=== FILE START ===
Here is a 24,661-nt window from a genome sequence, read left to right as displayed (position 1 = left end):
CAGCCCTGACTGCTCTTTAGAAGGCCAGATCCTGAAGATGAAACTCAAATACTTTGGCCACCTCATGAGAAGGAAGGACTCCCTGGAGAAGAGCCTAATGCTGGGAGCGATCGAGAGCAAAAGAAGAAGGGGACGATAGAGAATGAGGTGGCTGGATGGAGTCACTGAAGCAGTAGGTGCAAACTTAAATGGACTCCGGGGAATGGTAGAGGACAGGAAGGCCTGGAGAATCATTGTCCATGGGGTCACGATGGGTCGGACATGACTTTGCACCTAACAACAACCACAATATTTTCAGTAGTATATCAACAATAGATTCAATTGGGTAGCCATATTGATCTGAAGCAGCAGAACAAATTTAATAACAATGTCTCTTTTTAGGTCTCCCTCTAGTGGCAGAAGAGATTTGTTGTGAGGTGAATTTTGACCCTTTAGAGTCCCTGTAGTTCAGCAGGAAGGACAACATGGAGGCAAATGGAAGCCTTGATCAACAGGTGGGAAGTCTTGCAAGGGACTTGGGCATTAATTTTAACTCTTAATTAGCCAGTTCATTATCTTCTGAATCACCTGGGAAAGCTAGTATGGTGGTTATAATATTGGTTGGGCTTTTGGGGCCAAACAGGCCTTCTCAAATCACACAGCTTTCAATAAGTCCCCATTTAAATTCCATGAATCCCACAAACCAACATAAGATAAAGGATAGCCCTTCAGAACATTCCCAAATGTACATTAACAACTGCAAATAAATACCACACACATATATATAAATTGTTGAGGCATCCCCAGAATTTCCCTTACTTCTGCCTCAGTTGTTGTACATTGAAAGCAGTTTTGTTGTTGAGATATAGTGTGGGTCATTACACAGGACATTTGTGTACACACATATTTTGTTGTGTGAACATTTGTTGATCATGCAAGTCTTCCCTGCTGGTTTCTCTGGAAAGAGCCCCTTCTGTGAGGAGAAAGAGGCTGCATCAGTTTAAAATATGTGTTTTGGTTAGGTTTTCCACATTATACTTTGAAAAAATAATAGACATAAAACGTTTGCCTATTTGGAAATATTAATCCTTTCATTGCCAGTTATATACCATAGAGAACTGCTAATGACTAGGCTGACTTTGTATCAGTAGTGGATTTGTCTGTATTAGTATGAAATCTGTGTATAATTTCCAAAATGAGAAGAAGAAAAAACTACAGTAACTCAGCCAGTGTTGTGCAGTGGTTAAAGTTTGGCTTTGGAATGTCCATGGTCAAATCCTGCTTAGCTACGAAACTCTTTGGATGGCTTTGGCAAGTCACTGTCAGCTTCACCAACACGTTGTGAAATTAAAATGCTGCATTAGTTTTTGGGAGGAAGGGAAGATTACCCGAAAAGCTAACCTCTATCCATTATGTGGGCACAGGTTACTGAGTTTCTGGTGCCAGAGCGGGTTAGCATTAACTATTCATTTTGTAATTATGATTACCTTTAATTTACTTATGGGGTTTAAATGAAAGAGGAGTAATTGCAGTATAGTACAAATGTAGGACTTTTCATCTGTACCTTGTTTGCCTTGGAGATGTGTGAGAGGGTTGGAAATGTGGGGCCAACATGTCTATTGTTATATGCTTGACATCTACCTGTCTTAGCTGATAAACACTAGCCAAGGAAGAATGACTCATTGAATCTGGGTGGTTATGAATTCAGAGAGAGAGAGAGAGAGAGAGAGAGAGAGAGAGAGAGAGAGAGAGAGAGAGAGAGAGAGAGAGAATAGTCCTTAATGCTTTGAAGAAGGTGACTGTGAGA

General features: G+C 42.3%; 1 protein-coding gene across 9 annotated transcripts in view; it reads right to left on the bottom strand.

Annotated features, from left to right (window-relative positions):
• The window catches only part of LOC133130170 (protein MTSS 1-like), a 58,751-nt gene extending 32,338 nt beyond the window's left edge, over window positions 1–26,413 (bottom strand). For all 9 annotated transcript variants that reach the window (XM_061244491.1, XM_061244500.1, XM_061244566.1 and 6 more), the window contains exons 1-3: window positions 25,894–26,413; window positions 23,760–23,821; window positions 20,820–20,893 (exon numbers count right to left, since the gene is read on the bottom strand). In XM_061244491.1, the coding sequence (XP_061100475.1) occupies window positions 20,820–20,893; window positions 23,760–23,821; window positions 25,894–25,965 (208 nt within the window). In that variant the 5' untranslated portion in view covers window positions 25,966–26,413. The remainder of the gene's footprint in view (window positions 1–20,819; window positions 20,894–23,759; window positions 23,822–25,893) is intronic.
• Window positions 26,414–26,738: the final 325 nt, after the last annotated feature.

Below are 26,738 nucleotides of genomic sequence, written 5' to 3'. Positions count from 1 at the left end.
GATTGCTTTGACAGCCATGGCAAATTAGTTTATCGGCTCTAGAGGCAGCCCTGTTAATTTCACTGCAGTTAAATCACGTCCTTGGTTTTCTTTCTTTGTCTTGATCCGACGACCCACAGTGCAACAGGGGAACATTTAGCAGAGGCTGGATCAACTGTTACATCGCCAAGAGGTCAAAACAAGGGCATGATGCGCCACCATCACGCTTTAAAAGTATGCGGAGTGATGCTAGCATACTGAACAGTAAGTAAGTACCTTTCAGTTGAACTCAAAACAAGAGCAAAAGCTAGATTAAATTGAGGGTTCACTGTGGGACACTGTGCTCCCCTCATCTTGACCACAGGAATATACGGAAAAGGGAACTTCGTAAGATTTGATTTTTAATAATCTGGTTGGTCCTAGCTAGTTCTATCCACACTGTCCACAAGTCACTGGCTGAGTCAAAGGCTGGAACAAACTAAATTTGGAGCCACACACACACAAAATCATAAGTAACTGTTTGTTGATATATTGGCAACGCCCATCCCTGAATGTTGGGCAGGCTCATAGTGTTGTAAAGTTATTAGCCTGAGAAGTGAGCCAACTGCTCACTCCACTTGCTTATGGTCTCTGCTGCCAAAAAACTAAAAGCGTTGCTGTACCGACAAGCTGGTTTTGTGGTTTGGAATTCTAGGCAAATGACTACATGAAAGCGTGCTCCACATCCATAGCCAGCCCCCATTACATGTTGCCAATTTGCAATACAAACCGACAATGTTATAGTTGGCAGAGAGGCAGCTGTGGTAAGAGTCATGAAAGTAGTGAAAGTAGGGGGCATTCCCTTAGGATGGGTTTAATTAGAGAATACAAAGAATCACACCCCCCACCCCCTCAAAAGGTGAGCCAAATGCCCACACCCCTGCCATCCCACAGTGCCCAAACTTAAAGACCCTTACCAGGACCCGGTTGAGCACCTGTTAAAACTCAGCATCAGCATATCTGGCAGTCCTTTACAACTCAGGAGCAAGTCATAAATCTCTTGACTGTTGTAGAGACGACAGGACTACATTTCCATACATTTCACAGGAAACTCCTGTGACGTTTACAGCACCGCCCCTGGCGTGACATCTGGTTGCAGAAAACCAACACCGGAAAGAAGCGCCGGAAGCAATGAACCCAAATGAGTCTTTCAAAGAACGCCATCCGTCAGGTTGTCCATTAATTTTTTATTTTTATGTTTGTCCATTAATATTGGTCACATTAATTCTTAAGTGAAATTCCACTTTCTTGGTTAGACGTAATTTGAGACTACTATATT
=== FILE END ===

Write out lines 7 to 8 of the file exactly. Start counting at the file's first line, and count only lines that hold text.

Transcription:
Below are 26,738 nucleotides of genomic sequence, written 5' to 3'. Positions count from 1 at the left end.
GATTGCTTTGACAGCCATGGCAAATTAGTTTATCGGCTCTAGAGGCAGCCCTGTTAATTTCACTGCAGTTAAATCACGTCCTTGGTTTTCTTTCTTTGTCTTGATCCGACGACCCACAGTGCAACAGGGGAACATTTAGCAGAGGCTGGATCAACTGTTACATCGCCAAGAGGTCAAAACAAGGGCATGATGCGCCACCATCACGCTTTAAAAGTATGCGGAGTGATGCTAGCATACTGAACAGTAAGTAAGTACCTTTCAGTTGAACTCAAAACAAGAGCAAAAGCTAGATTAAATTGAGGGTTCACTGTGGGACACTGTGCTCCCCTCATCTTGACCACAGGAATATACGGAAAAGGGAACTTCGTAAGATTTGATTTTTAATAATCTGGTTGGTCCTAGCTAGTTCTATCCACACTGTCCACAAGTCACTGGCTGAGTCAAAGGCTGGAACAAACTAAATTTGGAGCCACACACACACAAAATCATAAGTAACTGTTTGTTGATATATTGGCAACGCCCATCCCTGAATGTTGGGCAGGCTCATAGTGTTGTAAAGTTATTAGCCTGAGAAGTGAGCCAACTGCTCACTCCACTTGCTTATGGTCTCTGCTGCCAAAAAACTAAAAGCGTTGCTGTACCGACAAGCTGGTTTTGTGGTTTGGAATTCTAGGCAAATGACTACATGAAAGCGTGCTCCACATCCATAGCCAGCCCCCATTACATGTTGCCAATTTGCAATACAAACCGACAATGTTATAGTTGGCAGAGAGGCAGCTGTGGTAAGAGTCATGAAAGTAGTGAAAGTAGGGGGCATTCCCTTAGGATGGGTTTAATTAGAGAATACAAAGAATCACACCCCCCACCCCCTCAAAAGGTGAGCCAAATGCCCACACCCCTGCCATCCCACAGTGCCCAAACTTAAAGACCCTTACCAGGACCCGGTTGAGCACCTGTTAAAACTCAGCATCAGCATATCTGGCAGTCCTTTACAACTCAGGAGCAAGTCATAAATCTCTTGACTGTTGTAGAGACGACAGGACTACATTTCCATACATTTCACAGGAAACTCCTGTGACGTTTACAGCACCGCCCCTGGCGTGACATCTGGTTGCAGAAAACCAACACCGGAAAGAAGCGCCGGAAGCAATGAACCCAAATGAGTCTTTCAAAGAACGCCATCCGTCAGGTTGTCCATTAATTTTTTATTTTTATGTTTGTCCATTAATATTGGTCACATTAATTCTTAAGTGAAATTCCACTTTCTTGGTTAGACGTAATTTGAGACTACTATATT